While there are reportedly 44 million people enrolled in Medicare, it’s easy to get overwhelmed by the fine print of signing up yourself. On top of that, there isn’t a one-size-fits all plan. With four main plans (Parts A-D), Medicare is a comprehensive national health insurance program that requires effort to understand.
To help you better understand the ins and outs of Part C, also known as Medicare Advantage plans, please consider the following points:
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Medicare Part C
Medicare Advantage plans are an “all in one” alternative to Original Medicare. If you qualify for Medicare, you qualify for a Medicare Advantage plan. If you decide to enroll in a Medicare Advantage plan, which you might also see referred to as Part C or a MA plan, don’t worry—you will still have Medicare, as long as you are over the age of 65. Basically, Medicare Advantage plans are offered by private insurance companies that have been approved by Medicare. They include Medicare Part A, Medicare Part B and usually Medicare prescription drug coverage, also known as Part D.
One of the reasons Medicare Advantage plans are appealing to many older adults is that they tend to cover other costs that Medicare does not; this includes vision tests, hearing aids, gym memberships, and dental care.
Does it Cost a Lot to Get This Plan?
This is where shopping around is a good idea. While Medicare will pay a fixed amount for your care to the different companies that offer Medicare Advantage plans, each plan can then charge you different out-of-pocket amounts. For instance, if you need to obtain a referral first before seeing a specialist, that might impact the cost you pay, and if you go to a physician or hospital that is out of the network, that could also be more expensive. Since 2011, federal regulation has required all Medicare Advantage plans to provide an out-of-pocket limit for services covered under Parts A and B, according to the Kaiser Family Foundation. This amount is not supposed to exceed $6,700 (in-network) or $10,000 (in-network and out-of-network combined). These amounts may increase in 2021.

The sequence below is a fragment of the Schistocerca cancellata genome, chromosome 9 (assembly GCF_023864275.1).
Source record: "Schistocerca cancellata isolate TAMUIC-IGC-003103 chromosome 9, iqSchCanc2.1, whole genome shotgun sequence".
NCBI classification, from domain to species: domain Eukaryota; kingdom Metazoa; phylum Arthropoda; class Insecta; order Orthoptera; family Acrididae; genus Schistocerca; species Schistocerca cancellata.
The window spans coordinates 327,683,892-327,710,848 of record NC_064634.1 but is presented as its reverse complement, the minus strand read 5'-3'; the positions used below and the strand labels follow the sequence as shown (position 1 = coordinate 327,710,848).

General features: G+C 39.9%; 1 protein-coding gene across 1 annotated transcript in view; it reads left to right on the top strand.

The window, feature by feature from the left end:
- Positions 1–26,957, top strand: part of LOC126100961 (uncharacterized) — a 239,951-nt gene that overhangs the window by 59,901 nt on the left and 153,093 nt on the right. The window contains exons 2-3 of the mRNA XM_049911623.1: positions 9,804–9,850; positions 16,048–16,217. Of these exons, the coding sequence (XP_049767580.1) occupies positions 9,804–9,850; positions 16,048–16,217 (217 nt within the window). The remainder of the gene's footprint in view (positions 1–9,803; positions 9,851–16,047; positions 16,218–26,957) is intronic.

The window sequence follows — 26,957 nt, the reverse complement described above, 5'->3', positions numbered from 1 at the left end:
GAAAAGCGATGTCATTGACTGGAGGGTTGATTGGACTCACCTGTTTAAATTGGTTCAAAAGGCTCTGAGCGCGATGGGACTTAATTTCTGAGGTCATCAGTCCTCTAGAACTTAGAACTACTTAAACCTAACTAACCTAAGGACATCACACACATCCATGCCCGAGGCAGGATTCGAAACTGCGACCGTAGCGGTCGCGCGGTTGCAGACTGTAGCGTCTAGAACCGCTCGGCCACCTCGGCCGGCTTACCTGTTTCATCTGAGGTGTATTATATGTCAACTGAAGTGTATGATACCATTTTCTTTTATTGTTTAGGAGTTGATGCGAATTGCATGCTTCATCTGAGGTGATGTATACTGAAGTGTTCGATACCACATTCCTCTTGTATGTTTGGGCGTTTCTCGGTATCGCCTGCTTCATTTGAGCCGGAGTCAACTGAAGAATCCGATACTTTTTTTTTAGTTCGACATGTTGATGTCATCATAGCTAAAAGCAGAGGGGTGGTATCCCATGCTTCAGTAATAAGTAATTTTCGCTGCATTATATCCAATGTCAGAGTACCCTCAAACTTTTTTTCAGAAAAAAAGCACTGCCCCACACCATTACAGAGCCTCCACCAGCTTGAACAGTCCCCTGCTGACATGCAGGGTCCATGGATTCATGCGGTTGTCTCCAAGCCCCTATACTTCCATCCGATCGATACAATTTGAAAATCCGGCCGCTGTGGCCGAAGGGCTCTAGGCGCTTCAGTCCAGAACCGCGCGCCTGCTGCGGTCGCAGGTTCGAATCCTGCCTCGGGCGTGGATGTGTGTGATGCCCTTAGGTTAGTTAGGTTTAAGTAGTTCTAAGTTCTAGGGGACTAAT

Not All Plans are the Same
While Medicare Advantage plans all tend to cover things that regular Medicare does not, it is important to know that the actual types of plans vary. For instance, with a Health Maintenance Organization (HMO) plan, you will be seen by in-network doctors and facilities. There is also a Preferred Provider Organization option (PPO), which charges different amounts for physicians and hospitals depending on whether or not they are in your network. If you see someone who is not in the network, you will pay more. Another type of Medicare Advantage plan is the Private Fee-for-Service (PFFS), which lets you see pretty much any provider you wish, as long as they will accept the payment terms of your PFFS plan. A Special Needs Plan (SNP) is available to select groups of people who have a chronic health condition that requires ongoing care, and the Medicare Medical Savings Account (MSA) is an option that includes a medical savings account that Medicare deposits money into, along with a health plan with a pretty high deductible.
Which One is Best? It is Up to You
Now that you have a basic understanding of what Medicare Advantage plans cover and the different types of plans, it’s time to start comparing Medicare Advantage plans to decide which option is best for you. Anthem.com features a helpful chart that lays out in an easy-to-read fashion some of the differences between the Medicare Advantage HMO, PPO and other types of plans. The information details what types of providers you can see under each plan, if your out-of-pocket costs will be high or low and additional tips that will let you know if each plan is right for you.
Medicare Advantage Plans are a Solid Option
At first blush, Medicare Advantage plans can seem confusing and even overwhelming. But when you keep in mind that it’s basically a type of bundled plan that covers things regular Medicare will not, and then that there are several different types of MA plans, the process is hopefully not as confusing, and you will be able to now select the best option for your needs as you enter into retirement.